Micromanipulation/Genetics

Advanced IVF - ICSI, Genetic Testing with Preimplantation Genetic Diagnosis (PGD) and Preimplantation Genetic Screening (PGS) and More

With the use of advanced technology and specialized equipment, we are able to perform micromanipulation techniques on embryos created through in vitro fertilization (IVF). Sometimes called "cell surgery," micromanipulation involves the use of special instruments and magnification in order to perform procedures on individual cells. This technology allows us to offer advanced IVF treatment techniques at our Chicago-area practice, such as genetic testing with Preimplantation Genetic Diagnosis (PGD) and Preimplantation Genetic Screening (PGS), ICSI (intracytoplasmic sperm injection), and assisted hatching. These procedures can be instrumental in overcoming many types of infertility or preventing the transfer of a genetic disorder.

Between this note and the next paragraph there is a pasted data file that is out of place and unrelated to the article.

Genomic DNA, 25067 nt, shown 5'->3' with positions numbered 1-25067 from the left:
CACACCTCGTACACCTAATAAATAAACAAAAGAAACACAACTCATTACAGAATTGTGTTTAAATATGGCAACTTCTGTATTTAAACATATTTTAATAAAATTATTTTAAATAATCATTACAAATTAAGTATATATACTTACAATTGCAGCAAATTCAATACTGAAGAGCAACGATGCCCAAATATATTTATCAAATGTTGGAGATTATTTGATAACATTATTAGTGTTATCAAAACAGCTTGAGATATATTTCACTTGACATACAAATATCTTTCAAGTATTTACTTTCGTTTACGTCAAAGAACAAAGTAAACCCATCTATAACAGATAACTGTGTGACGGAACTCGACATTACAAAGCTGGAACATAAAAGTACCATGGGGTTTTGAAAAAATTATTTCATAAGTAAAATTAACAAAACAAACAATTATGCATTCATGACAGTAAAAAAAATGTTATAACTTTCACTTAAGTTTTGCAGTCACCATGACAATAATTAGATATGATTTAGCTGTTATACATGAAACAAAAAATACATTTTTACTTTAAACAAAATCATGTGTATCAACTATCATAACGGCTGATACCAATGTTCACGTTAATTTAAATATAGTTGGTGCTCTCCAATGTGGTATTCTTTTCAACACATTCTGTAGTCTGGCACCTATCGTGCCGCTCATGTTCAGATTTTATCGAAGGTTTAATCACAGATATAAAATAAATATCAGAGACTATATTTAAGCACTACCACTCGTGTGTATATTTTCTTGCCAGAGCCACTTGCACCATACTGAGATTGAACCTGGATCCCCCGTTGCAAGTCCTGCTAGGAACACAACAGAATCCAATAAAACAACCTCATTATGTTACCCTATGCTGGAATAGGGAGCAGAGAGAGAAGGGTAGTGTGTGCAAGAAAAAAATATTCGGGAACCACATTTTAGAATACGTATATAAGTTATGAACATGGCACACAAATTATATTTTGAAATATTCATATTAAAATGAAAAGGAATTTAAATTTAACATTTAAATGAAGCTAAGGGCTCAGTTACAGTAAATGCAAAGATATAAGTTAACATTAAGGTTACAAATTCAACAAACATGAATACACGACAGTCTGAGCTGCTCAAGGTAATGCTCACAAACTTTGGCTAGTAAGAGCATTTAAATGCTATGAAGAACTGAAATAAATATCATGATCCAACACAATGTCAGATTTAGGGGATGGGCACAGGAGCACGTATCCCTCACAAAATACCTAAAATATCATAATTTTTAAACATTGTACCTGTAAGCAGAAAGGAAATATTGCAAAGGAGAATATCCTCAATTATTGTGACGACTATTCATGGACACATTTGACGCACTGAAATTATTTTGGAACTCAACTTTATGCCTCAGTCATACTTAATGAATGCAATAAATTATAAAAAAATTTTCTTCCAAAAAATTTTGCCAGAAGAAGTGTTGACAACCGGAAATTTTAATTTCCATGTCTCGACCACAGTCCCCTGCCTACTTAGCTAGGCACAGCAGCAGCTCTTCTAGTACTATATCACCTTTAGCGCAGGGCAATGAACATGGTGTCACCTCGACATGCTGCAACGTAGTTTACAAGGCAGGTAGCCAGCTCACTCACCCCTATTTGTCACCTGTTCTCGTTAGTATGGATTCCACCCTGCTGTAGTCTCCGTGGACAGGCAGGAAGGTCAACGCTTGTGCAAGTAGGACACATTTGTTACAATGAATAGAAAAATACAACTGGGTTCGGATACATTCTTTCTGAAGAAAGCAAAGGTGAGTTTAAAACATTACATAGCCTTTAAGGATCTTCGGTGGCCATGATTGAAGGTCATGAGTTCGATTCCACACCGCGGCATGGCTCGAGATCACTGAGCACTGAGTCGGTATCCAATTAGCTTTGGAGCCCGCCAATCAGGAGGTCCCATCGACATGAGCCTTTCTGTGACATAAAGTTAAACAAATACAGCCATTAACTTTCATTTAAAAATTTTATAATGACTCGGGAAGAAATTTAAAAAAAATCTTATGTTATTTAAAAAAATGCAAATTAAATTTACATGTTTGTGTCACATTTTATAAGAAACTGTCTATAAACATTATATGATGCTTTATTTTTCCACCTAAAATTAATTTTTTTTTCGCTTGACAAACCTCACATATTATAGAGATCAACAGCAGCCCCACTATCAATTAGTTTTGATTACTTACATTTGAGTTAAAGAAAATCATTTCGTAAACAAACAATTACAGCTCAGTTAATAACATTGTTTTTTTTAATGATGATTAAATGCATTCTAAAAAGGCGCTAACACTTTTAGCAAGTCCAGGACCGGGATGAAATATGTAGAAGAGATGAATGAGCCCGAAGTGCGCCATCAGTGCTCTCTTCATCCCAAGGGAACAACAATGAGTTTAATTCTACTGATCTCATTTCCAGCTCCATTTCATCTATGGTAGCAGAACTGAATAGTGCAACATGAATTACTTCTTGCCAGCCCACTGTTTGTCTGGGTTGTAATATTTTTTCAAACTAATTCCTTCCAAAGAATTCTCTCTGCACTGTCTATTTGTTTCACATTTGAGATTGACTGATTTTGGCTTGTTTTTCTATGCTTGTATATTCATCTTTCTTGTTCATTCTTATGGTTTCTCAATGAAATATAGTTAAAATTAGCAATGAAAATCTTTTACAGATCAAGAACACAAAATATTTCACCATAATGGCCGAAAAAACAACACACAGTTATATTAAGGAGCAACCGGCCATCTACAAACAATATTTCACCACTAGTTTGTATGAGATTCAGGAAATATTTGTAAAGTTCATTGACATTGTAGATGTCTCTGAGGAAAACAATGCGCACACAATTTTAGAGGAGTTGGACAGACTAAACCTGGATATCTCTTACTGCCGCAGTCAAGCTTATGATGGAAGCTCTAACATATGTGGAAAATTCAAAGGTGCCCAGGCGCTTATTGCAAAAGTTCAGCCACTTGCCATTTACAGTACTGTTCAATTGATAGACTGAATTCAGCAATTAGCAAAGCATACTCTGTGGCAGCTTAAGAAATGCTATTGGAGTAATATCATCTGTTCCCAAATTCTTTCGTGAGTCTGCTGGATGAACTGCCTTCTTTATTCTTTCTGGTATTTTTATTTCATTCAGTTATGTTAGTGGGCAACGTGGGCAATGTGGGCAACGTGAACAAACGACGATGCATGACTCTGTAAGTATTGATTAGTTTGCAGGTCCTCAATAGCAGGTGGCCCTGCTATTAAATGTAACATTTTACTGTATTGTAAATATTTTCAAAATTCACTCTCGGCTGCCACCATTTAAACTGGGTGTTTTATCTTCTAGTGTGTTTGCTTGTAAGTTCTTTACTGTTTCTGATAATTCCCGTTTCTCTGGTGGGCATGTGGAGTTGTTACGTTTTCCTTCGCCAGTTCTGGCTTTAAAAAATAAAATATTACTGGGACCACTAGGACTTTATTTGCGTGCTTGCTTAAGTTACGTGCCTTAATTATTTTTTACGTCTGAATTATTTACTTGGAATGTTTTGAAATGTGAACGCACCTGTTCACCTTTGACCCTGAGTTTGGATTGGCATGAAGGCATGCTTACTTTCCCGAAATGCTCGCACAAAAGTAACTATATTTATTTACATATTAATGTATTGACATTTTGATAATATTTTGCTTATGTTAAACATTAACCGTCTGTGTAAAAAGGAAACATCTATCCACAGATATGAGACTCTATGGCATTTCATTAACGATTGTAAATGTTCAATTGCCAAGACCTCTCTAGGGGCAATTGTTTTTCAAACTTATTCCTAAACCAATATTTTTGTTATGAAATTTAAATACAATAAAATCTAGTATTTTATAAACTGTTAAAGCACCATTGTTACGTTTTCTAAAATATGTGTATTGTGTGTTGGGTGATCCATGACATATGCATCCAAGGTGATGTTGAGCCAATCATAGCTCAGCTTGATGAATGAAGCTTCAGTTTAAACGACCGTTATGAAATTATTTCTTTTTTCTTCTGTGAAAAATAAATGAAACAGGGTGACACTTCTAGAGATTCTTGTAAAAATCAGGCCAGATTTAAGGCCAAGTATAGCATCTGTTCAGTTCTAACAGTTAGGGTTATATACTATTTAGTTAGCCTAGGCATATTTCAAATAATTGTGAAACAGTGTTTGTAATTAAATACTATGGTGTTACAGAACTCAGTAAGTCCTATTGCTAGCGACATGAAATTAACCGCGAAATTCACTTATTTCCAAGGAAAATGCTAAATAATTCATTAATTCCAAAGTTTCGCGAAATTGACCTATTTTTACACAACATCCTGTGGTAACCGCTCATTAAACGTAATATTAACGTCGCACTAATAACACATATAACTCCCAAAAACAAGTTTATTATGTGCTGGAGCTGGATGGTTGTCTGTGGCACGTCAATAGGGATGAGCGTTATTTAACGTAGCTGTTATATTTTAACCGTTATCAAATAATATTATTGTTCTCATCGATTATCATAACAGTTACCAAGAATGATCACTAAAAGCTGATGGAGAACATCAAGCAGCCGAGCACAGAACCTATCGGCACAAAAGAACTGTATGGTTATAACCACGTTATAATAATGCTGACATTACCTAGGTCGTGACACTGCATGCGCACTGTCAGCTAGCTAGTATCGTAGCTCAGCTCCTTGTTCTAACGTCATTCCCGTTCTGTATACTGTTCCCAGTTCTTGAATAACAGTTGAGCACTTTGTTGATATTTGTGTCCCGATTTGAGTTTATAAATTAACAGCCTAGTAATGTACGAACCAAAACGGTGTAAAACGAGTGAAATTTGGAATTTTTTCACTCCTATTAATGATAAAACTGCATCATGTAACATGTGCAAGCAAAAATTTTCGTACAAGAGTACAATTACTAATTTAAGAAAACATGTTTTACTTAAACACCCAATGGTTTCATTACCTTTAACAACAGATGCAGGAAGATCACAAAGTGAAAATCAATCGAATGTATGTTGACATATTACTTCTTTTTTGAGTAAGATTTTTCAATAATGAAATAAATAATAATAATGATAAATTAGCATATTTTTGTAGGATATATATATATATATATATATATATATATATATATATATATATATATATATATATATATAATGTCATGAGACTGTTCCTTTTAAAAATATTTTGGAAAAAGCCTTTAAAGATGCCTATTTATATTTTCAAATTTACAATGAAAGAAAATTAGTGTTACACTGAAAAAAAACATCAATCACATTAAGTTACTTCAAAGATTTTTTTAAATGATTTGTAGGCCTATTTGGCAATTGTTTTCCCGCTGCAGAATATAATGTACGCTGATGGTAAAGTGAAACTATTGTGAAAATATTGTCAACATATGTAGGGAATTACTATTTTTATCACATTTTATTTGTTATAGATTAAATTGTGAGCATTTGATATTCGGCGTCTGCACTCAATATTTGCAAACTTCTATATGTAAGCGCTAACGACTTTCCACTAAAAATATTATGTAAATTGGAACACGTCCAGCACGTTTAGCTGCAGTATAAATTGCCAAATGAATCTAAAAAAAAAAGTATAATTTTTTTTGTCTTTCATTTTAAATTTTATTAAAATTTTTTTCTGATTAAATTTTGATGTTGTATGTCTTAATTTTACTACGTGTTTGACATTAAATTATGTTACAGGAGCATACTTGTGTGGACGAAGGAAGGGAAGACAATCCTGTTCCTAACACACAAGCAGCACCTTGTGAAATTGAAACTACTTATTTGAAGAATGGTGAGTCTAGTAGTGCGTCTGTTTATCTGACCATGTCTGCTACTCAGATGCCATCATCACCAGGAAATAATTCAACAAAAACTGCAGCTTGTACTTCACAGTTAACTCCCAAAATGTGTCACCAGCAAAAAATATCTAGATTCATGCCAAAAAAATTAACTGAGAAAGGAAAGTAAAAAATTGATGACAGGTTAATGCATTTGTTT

ICSI (INTRA-CYTOPLASMIC SPERM INJECTION)

Although in vitro fertilization is a very successful treatment method in the majority of cases, some couples who suffer from moderate to severe male factor infertility may not be able to achieve successful fertilization through standard IVF techniques. In these cases, intracytoplasmic sperm injection, or ICSI, can be an effective way to overcome obstacles to conception. By injecting a single sperm directly into an individual egg, we can bypass a number of fertility problems that impede fertilization. ICSI is also an option for couples who have unexplained infertility and have not been able to achieve fertilization through standard IVF. Many IVF labs now routinely do ICSI for all couples to improve fertilization.